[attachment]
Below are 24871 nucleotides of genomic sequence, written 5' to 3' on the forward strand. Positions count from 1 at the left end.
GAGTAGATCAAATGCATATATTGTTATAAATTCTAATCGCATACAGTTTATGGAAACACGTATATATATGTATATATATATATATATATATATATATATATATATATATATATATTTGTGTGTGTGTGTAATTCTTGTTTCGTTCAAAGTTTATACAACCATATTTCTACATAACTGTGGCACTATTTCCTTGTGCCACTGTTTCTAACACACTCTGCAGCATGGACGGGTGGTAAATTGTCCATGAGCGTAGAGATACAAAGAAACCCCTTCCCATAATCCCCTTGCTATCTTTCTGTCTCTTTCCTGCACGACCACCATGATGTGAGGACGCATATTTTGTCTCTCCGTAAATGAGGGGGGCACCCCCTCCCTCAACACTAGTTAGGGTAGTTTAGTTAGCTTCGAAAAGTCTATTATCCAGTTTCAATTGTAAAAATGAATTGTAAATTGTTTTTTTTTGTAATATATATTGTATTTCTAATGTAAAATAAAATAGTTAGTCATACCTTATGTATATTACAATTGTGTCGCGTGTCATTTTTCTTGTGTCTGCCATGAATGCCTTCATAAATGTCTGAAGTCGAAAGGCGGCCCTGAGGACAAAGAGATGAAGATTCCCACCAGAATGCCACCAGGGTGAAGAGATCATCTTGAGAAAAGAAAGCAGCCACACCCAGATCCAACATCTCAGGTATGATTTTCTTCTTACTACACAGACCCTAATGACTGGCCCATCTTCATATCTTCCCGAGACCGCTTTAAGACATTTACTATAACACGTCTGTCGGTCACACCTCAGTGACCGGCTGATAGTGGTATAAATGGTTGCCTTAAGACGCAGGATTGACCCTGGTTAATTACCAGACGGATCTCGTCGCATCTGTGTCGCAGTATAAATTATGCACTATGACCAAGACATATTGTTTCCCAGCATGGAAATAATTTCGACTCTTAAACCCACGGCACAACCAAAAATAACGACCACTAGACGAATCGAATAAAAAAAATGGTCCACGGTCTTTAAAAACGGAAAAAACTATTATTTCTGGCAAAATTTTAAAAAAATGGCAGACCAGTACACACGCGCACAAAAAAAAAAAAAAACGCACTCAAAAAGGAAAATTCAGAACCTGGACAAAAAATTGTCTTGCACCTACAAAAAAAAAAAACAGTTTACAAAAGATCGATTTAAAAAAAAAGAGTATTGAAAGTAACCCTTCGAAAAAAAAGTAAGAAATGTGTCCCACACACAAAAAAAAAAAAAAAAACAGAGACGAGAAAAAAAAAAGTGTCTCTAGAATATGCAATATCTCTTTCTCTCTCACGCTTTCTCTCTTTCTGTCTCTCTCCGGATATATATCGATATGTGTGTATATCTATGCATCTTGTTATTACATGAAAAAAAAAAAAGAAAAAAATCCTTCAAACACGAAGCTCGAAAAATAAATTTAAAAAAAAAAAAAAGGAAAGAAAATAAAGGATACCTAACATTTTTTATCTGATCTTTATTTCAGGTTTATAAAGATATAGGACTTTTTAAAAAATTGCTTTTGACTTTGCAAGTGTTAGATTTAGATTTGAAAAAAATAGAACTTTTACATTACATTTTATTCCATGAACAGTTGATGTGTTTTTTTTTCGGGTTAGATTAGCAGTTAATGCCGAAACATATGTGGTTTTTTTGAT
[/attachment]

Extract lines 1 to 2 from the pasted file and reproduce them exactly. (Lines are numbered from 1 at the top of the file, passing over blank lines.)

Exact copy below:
Below are 24871 nucleotides of genomic sequence, written 5' to 3' on the forward strand. Positions count from 1 at the left end.
GAGTAGATCAAATGCATATATTGTTATAAATTCTAATCGCATACAGTTTATGGAAACACGTATATATATGTATATATATATATATATATATATATATATATATATATATATATATTTGTGTGTGTGTGTAATTCTTGTTTCGTTCAAAGTTTATACAACCATATTTCTACATAACTGTGGCACTATTTCCTTGTGCCACTGTTTCTAACACACTCTGCAGCATGGACGGGTGGTAAATTGTCCATGAGCGTAGAGATACAAAGAAACCCCTTCCCATAATCCCCTTGCTATCTTTCTGTCTCTTTCCTGCACGACCACCATGATGTGAGGACGCATATTTTGTCTCTCCGTAAATGAGGGGGGCACCCCCTCCCTCAACACTAGTTAGGGTAGTTTAGTTAGCTTCGAAAAGTCTATTATCCAGTTTCAATTGTAAAAATGAATTGTAAATTGTTTTTTTTTGTAATATATATTGTATTTCTAATGTAAAATAAAATAGTTAGTCATACCTTATGTATATTACAATTGTGTCGCGTGTCATTTTTCTTGTGTCTGCCATGAATGCCTTCATAAATGTCTGAAGTCGAAAGGCGGCCCTGAGGACAAAGAGATGAAGATTCCCACCAGAATGCCACCAGGGTGAAGAGATCATCTTGAGAAAAGAAAGCAGCCACACCCAGATCCAACATCTCAGGTATGATTTTCTTCTTACTACACAGACCCTAATGACTGGCCCATCTTCATATCTTCCCGAGACCGCTTTAAGACATTTACTATAACACGTCTGTCGGTCACACCTCAGTGACCGGCTGATAGTGGTATAAATGGTTGCCTTAAGACGCAGGATTGACCCTGGTTAATTACCAGACGGATCTCGTCGCATCTGTGTCGCAGTATAAATTATGCACTATGACCAAGACATATTGTTTCCCAGCATGGAAATAATTTCGACTCTTAAACCCACGGCACAACCAAAAATAACGACCACTAGACGAATCGAATAAAAAAAATGGTCCACGGTCTTTAAAAACGGAAAAAACTATTATTTCTGGCAAAATTTTAAAAAAATGGCAGACCAGTACACACGCGCACAAAAAAAAAAAAAAACGCACTCAAAAAGGAAAATTCAGAACCTGGACAAAAAATTGTCTTGCACCTACAAAAAAAAAAAACAGTTTACAAAAGATCGATTTAAAAAAAAAGAGTATTGAAAGTAACCCTTCGAAAAAAAAGTAAGAAATGTGTCCCACACACAAAAAAAAAAAAAAAAACAGAGACGAGAAAAAAAAAAGTGTCTCTAGAATATGCAATATCTCTTTCTCTCTCACGCTTTCTCTCTTTCTGTCTCTCTCCGGATATATATCGATATGTGTGTATATCTATGCATCTTGTTATTACATGAAAAAAAAAAAAGAAAAAAATCCTTCAAACACGAAGCTCGAAAAATAAATTTAAAAAAAAAAAAAAGGAAAGAAAATAAAGGATACCTAACATTTTTTATCTGATCTTTATTTCAGGTTTATAAAGATATAGGACTTTTTAAAAAATTGCTTTTGACTTTGCAAGTGTTAGATTTAGATTTGAAAAAAATAGAACTTTTACATTACATTTTATTCCATGAACAGTTGATGTGTTTTTTTTTCGGGTTAGATTAGCAGTTAATGCCGAAACATATGTGGTTTTTTTGAT